Website Source *Rating Value
YouTube Scott Studio 90/100
*Displayed values are prior to the Gearank Algorithm's adjustments it makes when evaluating the source.

Demo

Korg Kross 2 61-key Synthesizer Workstation Keyboard

88
GEARANK
88 out of 100. Incorporating 275+ ratings and reviews.
$899.99
Korg

Cons

  • Steep learning curve

Pros

  • Neatly organized panel
  • Lightweight
  • Battery-powered

We featured the Korg Kross 2 61-Key Workstation Keyboard back in March 2018. This lightweight unit can run for seven hours on six AA batteries, which makes it more convenient and portable enough to bring around.

The feel of the velocity-sensitive keys has a decent resistance to it, but I won't consider them semi-weighted keys.

The panel layout is neatly organized and you can have an overview of the patch categories through the dial.

It features a newly added expanded PCM memory and a pad sampler that allows full-fledged sampling, and USB audio/MIDI interface functionality.

One advantage it has over the first version of Korg is the ability to sample more audio. You are given 16 playable pads. You can take a line in Jack and assign a stereo sample with 14 seconds of memory.

Should you run out of memory, you can insert a removable media such as an SD card. It recognizes SD cards up to 2GB and SDHC cards up to 32 GB.

That's more than enough for you to make your short, sampled-based backing tracks and stack music easily. It's also capable of a maximum polyphony of about 120 voices in a single mode.

They also didn't hold back with its polyphonic arpeggiator modes. You get 4 basic patterns such as UP, DOWN, ALT1, ALT2, and RANDOM, and make your custom pattern with over 1200 of storage.

Despite getting revived, sold out, and revived again, it continues to prove that it's a worthy contender among the best keyboard workstation selections in the market.

Tech Specs

  • Keys:61 Synth-Action Keys
  • Polyphony:120 voices (120 oscillators), single mode, 60 voices (60 oscillators), single mode
  • Sound Engine(s): EDS-i
  • Audio Recording:PCM audio format 48kHz/16bit, WAV
  • Audio Playback:Directly play back data from SD card
  • Sequencer: 16MIDI Tracks, 128 songs,16 preset/16 user template songs
  • Audio Inputs:1 x 1/4″ Line-in, 1 x 1/8″ Line-in
  • Audio Outputs:2 x 1/4″ Line-out, 1 x 1/8″ Stereo mini phone jack
  • MIDI:In/Out
  • Other Connections: 1 x 1/4″ Damper, 1 x 1/4″ Assignable switch, 1 x 1/4″ Assignable pedal
  • USB:USB connector 1x TYPE B
  • Power Supply:AC adaptor power supply DC 9V, 6 x AA alkaline batteries or 6 x or nickel-metal hydride batteries
  • Dimensions: 36.81″ × 10.59″ × 3.46″
  • Weight: 8.38 lbs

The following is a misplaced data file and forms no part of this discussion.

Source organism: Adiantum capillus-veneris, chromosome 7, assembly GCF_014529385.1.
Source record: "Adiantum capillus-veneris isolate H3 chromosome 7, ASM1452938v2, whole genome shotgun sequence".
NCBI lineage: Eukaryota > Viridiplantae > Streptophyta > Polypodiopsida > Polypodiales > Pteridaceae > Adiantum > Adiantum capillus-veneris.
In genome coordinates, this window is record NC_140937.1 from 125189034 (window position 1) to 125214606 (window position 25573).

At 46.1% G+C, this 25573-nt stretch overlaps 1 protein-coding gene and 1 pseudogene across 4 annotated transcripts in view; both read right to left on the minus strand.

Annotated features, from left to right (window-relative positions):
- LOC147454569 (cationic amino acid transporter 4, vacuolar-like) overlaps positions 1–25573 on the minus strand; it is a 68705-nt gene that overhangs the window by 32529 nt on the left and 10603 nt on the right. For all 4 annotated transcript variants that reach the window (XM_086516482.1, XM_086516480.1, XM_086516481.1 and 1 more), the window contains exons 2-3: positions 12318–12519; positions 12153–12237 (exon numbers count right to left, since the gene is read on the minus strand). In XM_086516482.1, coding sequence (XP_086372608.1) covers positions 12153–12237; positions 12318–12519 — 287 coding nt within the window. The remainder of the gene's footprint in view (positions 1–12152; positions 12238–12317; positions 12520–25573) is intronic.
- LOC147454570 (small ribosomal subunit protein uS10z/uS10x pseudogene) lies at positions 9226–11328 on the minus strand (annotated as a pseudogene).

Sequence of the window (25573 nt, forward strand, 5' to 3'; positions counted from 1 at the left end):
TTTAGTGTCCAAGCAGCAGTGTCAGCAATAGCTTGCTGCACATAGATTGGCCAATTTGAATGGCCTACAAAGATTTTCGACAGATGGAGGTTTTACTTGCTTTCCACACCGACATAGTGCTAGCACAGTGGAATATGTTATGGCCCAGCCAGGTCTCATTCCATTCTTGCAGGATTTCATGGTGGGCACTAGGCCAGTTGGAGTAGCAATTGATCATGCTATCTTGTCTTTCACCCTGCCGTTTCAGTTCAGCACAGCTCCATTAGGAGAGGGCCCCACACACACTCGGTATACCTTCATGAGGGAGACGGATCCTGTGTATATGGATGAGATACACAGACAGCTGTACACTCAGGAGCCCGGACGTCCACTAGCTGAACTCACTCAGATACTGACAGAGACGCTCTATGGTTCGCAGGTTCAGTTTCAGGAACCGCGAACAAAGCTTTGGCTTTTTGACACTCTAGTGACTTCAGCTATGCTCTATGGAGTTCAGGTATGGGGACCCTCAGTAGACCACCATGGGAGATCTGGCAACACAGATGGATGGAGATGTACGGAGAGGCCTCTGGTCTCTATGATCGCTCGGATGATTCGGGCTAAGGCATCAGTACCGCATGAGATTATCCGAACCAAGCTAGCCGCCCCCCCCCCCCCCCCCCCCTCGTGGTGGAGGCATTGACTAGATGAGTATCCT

The Best Keyboard Workstations Between $1000 and $2000

Roland Juno-DS76

93
GEARANK
93 out of 100. Incorporating 100+ ratings and reviews.
$999.99
Roland
Cons
  • Requires familiarity to maximize its features
  • Non-weighted keys
Pros
  • Good balance of portability and playability
  • Longer 76-key synth style keybed
  • Great sounding core sounds
  • Expansive sound options and features

The Roland Juno-DS76 retains the portability and synth style keys of the DS series, but with a longer 76-note keybed. This makes it longer and heavier, but not as heavy as an acoustic piano.

It still retains a portable and busker-friendly profile, complete with the ability to run on batteries (8 x AA).

This 76-key version of the Juno DS is a more recent release, meant to fill the space between the smaller DS61 and the bigger DS88. It has more keys for pianists to appreciate, but with less of the bulk and weight that you get from the DS88.

Note that the action of the keys are still synth-style. However, these synth style keys DS76 are expressive, so there are compromises and benefits to achieve a good balance of playability and portability.

Sound-wise it's basically identical as its siblings. It gives you access to the same broad sound options. This includes a selection of core instrument voices from Roland's popular piano, electric piano, and Hammond style sounds.

Let's also not forget exotic sound samples, percussion, world instruments, acoustic instruments, and other sFX patches. It will keep you busy experimenting with their library.

Even though it doesn't have Roland's SuperNATURAL piano engine, the core voices have good realism and response - better than most workstation keyboards. Its high quality sounds and versatility are the reasons why the DS series continues to be the staple gigging keyboard.

There are also plenty of other quality instrument and synthesizer samples, along with a myriad of synth sounds. Like any other work station keyboards, you'll have to invest time in effort to master its functions.

It comes with workstation features that include internal or external audio and MIDI recording. This built-in audio interface makes this a great core instrument for a recording studio.

This workstation keyboard has built-in effects, an 8-track sequencer, and mic input. I also commend the EDM-friendly set of phrase pads that you can use to trigger samples that you customized yourself.

All in all, you benefit from the sonic versatility of the DS series, while allowing for wider piano chords that are harder to do in smaller 61-key keyboards. And it does all this while retaining good portability.

In addition to live accompaniment, the DS76 is also a suitable keyboard for studios with its workstation capabilities. It's easily one of the best professional music keyboards for stage and studio use, capable of transforming your playing style and workflow.